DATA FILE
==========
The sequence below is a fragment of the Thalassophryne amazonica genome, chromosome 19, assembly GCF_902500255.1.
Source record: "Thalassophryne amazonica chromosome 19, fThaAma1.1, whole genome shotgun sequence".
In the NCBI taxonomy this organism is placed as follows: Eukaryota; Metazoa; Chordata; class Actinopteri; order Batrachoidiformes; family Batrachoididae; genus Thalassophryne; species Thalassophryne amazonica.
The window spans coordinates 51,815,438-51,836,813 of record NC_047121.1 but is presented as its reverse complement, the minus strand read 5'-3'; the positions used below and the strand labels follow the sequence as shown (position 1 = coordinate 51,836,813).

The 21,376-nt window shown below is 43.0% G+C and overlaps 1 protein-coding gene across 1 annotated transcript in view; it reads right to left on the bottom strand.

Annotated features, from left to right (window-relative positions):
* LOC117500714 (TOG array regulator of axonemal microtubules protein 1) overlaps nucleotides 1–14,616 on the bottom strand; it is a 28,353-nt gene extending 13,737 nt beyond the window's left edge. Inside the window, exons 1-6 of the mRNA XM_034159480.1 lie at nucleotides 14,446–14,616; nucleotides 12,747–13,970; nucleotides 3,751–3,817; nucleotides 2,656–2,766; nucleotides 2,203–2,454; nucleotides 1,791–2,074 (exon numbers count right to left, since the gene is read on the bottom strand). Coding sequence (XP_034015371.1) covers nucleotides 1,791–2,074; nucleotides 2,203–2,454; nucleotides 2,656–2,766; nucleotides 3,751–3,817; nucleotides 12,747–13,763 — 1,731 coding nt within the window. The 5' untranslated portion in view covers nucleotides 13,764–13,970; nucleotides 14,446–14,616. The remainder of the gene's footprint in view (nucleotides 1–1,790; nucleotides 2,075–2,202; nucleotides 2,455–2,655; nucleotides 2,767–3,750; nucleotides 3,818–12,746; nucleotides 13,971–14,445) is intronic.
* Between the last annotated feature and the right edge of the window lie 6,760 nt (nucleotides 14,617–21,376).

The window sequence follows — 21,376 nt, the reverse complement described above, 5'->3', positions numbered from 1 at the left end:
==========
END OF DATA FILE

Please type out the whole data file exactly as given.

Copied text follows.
The sequence below is a fragment of the Thalassophryne amazonica genome, chromosome 19, assembly GCF_902500255.1.
Source record: "Thalassophryne amazonica chromosome 19, fThaAma1.1, whole genome shotgun sequence".
In the NCBI taxonomy this organism is placed as follows: Eukaryota; Metazoa; Chordata; class Actinopteri; order Batrachoidiformes; family Batrachoididae; genus Thalassophryne; species Thalassophryne amazonica.
The window spans coordinates 51,815,438-51,836,813 of record NC_047121.1 but is presented as its reverse complement, the minus strand read 5'-3'; the positions used below and the strand labels follow the sequence as shown (position 1 = coordinate 51,836,813).

The 21,376-nt window shown below is 43.0% G+C and overlaps 1 protein-coding gene across 1 annotated transcript in view; it reads right to left on the bottom strand.

Annotated features, from left to right (window-relative positions):
* LOC117500714 (TOG array regulator of axonemal microtubules protein 1) overlaps nucleotides 1–14,616 on the bottom strand; it is a 28,353-nt gene extending 13,737 nt beyond the window's left edge. Inside the window, exons 1-6 of the mRNA XM_034159480.1 lie at nucleotides 14,446–14,616; nucleotides 12,747–13,970; nucleotides 3,751–3,817; nucleotides 2,656–2,766; nucleotides 2,203–2,454; nucleotides 1,791–2,074 (exon numbers count right to left, since the gene is read on the bottom strand). Coding sequence (XP_034015371.1) covers nucleotides 1,791–2,074; nucleotides 2,203–2,454; nucleotides 2,656–2,766; nucleotides 3,751–3,817; nucleotides 12,747–13,763 — 1,731 coding nt within the window. The 5' untranslated portion in view covers nucleotides 13,764–13,970; nucleotides 14,446–14,616. The remainder of the gene's footprint in view (nucleotides 1–1,790; nucleotides 2,075–2,202; nucleotides 2,455–2,655; nucleotides 2,767–3,750; nucleotides 3,818–12,746; nucleotides 13,971–14,445) is intronic.
* Between the last annotated feature and the right edge of the window lie 6,760 nt (nucleotides 14,617–21,376).

The window sequence follows — 21,376 nt, the reverse complement described above, 5'->3', positions numbered from 1 at the left end: